- The Show discovered components in flag becomes relevant only if the Host name option is chosen from the Index components using list. In this case, from the Show discovered components in drop-down, select the case to be applied to host/nick names during discovery. If you want host/nick names of discovered components to be in lower case only, then select the Lowercase option. If this is done, even if a host/nick name is in upper case during discovery, it will be automatically changed to the lower case. Select the Uppercase option if you want the host/nick names of discovered components to be in upper case only. By selecting this option, you can make sure that even host/nick names that are in lower case during discovery are automatically changed to the upper case. Select the Any case option, if you want discovery to dynamically decide at runtime which case to apply. If this option is selected, then the very first time discovery runs post the selection, it will automatically determine whether the host/nick names discovered are in upper case/lower case. The case so determined will be automatically applied to all host/nick names that are discovered subsequently. For instance, if, soon after selecting the Any case option, discovery runs and discovers a host/nick name in the upper case, the case of all host/nick names discovered subsequently will automatically change to uppercase.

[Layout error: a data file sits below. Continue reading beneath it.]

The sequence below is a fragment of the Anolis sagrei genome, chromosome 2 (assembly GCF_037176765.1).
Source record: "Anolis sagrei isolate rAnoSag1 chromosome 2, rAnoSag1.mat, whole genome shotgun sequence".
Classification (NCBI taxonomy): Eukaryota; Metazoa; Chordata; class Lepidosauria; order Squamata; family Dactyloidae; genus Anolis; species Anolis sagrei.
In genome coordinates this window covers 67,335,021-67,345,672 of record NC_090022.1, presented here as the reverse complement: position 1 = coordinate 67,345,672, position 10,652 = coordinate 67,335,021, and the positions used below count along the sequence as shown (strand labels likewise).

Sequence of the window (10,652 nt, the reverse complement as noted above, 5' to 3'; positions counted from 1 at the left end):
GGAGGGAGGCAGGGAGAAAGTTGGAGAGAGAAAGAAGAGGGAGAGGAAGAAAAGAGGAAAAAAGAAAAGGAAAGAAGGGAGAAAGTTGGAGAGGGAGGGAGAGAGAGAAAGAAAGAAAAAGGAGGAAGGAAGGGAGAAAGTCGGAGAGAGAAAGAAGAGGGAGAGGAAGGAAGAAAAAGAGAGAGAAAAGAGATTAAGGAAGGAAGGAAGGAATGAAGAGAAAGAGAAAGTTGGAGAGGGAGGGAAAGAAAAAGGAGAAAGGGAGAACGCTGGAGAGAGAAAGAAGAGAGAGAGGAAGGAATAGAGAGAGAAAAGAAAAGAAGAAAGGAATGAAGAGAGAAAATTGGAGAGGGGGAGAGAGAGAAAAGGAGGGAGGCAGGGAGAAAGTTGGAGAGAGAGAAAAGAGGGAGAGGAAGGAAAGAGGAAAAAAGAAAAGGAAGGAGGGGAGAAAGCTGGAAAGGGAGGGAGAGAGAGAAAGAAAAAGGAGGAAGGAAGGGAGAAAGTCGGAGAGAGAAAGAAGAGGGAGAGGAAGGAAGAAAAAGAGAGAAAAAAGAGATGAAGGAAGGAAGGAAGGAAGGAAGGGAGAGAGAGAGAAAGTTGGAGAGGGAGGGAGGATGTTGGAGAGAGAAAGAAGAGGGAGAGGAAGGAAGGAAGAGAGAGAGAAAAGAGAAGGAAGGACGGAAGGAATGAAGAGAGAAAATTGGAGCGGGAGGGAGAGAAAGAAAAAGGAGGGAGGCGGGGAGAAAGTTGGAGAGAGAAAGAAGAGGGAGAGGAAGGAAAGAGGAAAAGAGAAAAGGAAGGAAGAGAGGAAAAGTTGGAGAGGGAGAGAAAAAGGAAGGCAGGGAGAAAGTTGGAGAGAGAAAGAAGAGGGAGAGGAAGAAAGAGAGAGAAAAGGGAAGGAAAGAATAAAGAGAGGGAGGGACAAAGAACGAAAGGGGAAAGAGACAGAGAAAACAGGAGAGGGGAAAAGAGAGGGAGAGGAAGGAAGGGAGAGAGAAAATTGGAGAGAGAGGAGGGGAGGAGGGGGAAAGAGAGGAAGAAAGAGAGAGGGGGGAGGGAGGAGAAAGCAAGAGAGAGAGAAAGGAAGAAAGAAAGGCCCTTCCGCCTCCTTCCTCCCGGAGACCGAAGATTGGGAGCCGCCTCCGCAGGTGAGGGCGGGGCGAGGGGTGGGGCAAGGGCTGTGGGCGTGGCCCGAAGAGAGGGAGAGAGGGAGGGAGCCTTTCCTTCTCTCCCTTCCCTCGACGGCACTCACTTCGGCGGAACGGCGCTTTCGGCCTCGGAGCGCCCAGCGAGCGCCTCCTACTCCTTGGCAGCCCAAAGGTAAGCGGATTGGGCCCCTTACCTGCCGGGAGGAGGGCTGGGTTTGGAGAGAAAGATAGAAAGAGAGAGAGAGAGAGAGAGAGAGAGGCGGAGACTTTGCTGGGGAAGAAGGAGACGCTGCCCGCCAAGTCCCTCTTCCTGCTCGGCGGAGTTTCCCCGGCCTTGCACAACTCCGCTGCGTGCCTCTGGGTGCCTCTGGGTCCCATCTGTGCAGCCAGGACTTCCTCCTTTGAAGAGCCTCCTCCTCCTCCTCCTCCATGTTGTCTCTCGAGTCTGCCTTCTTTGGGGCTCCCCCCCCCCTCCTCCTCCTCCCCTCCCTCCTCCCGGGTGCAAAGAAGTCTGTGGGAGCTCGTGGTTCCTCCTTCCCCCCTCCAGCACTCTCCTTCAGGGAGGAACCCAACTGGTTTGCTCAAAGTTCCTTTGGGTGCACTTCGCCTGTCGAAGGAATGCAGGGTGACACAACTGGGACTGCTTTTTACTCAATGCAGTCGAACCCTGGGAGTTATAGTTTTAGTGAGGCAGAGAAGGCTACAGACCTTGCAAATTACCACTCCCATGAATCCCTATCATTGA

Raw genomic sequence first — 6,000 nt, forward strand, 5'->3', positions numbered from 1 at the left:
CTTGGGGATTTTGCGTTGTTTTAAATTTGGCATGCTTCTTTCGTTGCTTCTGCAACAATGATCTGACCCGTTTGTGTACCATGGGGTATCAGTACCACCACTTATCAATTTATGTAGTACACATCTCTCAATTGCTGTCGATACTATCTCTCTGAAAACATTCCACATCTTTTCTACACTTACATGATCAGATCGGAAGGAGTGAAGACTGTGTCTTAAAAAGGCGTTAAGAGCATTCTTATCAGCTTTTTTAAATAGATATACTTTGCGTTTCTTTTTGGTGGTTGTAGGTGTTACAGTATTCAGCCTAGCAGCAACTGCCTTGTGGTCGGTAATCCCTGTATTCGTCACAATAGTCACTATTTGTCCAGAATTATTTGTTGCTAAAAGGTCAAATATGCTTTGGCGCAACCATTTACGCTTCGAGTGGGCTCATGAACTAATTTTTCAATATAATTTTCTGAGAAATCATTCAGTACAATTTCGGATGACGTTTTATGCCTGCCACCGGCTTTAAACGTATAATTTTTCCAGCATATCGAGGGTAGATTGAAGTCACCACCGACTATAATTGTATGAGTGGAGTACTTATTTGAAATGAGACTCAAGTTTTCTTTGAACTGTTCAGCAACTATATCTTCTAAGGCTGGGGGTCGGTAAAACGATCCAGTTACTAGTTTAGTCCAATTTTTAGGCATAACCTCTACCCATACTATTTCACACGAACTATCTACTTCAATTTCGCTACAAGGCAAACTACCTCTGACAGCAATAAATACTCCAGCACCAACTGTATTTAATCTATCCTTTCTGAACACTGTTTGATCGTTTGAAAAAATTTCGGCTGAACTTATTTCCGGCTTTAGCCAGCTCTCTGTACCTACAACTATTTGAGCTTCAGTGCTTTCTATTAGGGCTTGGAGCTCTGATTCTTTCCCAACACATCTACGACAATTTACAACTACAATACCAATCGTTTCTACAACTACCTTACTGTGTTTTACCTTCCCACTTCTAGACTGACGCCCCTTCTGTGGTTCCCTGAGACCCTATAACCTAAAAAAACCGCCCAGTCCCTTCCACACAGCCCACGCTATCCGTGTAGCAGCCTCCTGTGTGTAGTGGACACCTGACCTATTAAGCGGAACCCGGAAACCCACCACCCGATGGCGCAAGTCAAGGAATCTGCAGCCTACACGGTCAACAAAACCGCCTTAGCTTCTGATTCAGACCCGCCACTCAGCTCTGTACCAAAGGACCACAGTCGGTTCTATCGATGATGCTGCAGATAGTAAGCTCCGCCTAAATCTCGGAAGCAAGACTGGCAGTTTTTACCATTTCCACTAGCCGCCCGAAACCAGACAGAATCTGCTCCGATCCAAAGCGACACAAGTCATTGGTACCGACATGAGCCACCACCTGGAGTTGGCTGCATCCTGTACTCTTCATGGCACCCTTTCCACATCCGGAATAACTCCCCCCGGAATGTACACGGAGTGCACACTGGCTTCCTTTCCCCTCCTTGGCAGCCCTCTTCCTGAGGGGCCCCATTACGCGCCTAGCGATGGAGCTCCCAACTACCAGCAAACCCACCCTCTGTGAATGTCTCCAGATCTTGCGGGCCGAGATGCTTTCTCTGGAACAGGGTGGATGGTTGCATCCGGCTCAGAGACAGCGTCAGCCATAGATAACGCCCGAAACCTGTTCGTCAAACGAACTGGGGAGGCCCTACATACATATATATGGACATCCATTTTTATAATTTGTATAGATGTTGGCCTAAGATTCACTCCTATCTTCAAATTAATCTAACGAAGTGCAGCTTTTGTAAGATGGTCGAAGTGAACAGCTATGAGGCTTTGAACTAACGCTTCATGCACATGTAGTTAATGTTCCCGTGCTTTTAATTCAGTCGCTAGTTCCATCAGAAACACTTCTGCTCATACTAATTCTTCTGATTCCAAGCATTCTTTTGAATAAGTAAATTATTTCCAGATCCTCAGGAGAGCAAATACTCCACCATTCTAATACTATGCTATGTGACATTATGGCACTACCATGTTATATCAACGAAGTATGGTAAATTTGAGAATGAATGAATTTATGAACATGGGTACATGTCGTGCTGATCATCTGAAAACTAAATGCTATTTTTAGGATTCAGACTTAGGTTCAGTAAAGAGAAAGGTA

Then, proceed to select the types of components that you want the discovery process to auto-discover. The component types selected by default will be listed in the Component types chosen for discovery section. To override this default selection, click the icon available at the far end of the section. Figure 6 will then appear. Select a Category from Figure 6. All component types under the chosen Category that have been selected for discovery will be listed in the Selected component types list of Figure 6. To include more component types for discovery, just select the component types from the Available component types list and click the < button. This will transfer your selection to Selected component types list as depicted by Figure 7. Then, click the Apply button.
- In the same way, you can configure components from more categories for discovery.
Configuring the Ports for Discovery
Next, proceed to configure the ports for discovery. Discovery of components in a given IP range is typically based on the port number(s) on which the components are listening. Each component type supported by eG Enterprise is mapped to a set of port numbers. You can, if need be, change the default port preferences mapped to each component type. For instance, the default port mapped to an Apache Tomcat server is 8080. If your environment comprises of a few Tomcat servers that listen on port 8080 and a few others that listen on port 8088, the discovery process will by default discover only those Tomcat servers that run on port 8080. To ensure that the discovery process automatically discovers the Tomcat servers that listen on 8080 and the ones that listen on 8088, do the following:
- Click the TCP Portsoption under the Settings sub-node of the Discovery node in the DISCOVERY tree in the left panel of Figure 5.
A TCP ports for application discovery section will then appear in the right panel as depicted by Figure 6. This section will reveal the default ports for all component types that eG Enterprise monitors out-of-the-box.